When the nation is under threat, the government may invoke Article 358 of the Indian Constitution to suspend our fundamental rights. But which fundamental rights will be suspended under Article 358?
Part III of the Indian Constitution contains the Articles from 14 to 35 whose provisions revolve around the Fundamental rights of the citizen.
This page will cover Article 358 and will help you to figure out the provisions of which Article of the Indian Constitution will be suspended under the said Article.
- Article 358 Of The Indian Constitution
- National Emergency
- Suspension Of Fundamental Rights Under Article 19
- FAQs On Article 358
- What Is Article 19 Of The Indian Constitution?
- In Which Part Of The Indian Constitution Article 358 Is Contained?
- What Is Article 358 Of The Indian Constitution?
- How Many Types Of Emergency Are There Under The Constitution Of India?
- What Is The Difference Between Articles 358 And 359 Of The Indian Constitution?
Article 358 Of The Indian Constitution
In the event of an emergency, the provisions of article 19 can be suspended in pursuance of the provisions of article 358 of the Indian Constitution. Its Constitutional provisions are as follows:
- Nothing in Article 19 shall limit the power of the State, as defined in Part III, to make any law or to take any executive action that the State would be competent to make or to take but for the provisions contained in that Part while a Proclamation of Emergency declaring that the security of India or any part of its territory is threatened by war or by external aggression is in effect. However, any law thus made shall, to the extent of the incompetency, cease to be in force immediately upon the expiration of the Proclamation, save as to actions done or omitted to be done before to the law’s so ceasing to be in force:
Provided, however, that when such Proclamation of Emergency is only in part of India’s territory, any such law or executive action may be adopted or taken under this article in respect to or in any State or Union territory in which or in any portion of which the Proclamation of Emergency is not in effect, if and to the extent that the security of India or any part of its territory is jeopardized by activities in or related to the part of India’s territory where the Proclamation of Emergency is in effect.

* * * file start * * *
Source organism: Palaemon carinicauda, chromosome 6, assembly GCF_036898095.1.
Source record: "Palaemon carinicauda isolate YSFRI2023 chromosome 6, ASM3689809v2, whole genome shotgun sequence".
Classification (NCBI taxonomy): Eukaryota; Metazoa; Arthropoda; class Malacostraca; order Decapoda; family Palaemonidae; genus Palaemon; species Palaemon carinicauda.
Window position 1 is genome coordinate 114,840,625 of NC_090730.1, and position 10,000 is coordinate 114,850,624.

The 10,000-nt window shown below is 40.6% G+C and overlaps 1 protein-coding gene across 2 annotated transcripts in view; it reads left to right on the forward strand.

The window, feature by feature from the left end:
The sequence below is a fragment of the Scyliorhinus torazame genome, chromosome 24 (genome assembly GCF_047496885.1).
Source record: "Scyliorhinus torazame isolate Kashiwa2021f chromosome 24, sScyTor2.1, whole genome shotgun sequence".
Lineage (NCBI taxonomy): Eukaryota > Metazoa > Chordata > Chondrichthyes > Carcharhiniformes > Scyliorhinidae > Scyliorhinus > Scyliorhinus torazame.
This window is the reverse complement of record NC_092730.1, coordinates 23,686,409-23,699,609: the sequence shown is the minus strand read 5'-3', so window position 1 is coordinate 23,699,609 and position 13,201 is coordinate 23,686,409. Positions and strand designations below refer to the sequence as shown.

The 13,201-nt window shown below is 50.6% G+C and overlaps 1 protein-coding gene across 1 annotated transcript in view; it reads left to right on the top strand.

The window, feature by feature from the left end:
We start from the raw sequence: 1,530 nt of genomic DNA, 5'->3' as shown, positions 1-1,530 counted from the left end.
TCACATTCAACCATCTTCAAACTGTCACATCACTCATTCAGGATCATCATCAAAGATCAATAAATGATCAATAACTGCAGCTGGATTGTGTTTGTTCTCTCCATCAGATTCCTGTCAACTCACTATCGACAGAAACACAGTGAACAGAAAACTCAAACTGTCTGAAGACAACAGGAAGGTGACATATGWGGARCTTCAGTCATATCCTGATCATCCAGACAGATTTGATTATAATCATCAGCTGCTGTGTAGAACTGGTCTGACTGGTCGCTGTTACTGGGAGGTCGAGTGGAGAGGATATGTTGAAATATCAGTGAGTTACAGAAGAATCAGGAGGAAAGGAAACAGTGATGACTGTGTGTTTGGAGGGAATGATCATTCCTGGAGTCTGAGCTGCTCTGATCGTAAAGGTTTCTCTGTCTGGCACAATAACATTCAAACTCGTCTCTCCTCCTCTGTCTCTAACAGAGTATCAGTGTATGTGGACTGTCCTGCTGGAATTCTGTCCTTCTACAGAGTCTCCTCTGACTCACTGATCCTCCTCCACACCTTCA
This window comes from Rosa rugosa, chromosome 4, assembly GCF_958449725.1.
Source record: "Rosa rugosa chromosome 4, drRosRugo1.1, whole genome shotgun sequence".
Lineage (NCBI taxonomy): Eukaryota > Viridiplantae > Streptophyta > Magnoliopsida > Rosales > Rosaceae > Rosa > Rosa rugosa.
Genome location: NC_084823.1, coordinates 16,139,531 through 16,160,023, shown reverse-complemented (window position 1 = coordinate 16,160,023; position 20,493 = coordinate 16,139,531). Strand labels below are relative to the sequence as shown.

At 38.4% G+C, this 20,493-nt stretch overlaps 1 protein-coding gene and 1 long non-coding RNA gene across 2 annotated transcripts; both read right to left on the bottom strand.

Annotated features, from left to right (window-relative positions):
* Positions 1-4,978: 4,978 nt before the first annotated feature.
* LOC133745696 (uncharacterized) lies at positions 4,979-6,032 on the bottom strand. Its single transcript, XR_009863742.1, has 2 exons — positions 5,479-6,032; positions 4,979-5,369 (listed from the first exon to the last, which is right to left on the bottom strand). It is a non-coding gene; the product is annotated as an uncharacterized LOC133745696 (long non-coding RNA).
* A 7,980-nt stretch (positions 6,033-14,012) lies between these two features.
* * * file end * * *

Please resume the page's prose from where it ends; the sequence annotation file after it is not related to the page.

- Nothing in clause (1) shall apply—
- (a) to any law that does not include a recital to the effect that such law is in connection to the Proclamation of Emergency in operation when it is formed;
- (b) to any executive action undertaken other than in accordance with law including such a recital.
Note: Article 358 was amended by the 42nd constitutional amendment and 44th constitutional amendment of India.
In accordance with Article 352 of the Constitution, the country may declare a national emergency in the event of a crisis that could jeopardize its administration, security, and peace.
The provisions of Article 358 come into play when a Proclamation of national emergency is in operation in the country. In such a situation, the right to move any court for the enforcement of the rights conferred by Part III shall remain suspended for the period for which the Proclamation is in force, or for a such shorter period as may be specified in the Proclamation. However, the article also specifies that the right to life and personal liberty, which is guaranteed under Article 21 of the Constitution of India, shall not be suspended under any circumstances.
|Article 20 of the Indian Constitution||Article 359 of the Indian Constitution|
|Article 360 of the Indian Constitution||Article 254 of the Indian Constitution|
Suspension Of Fundamental Rights Under Article 19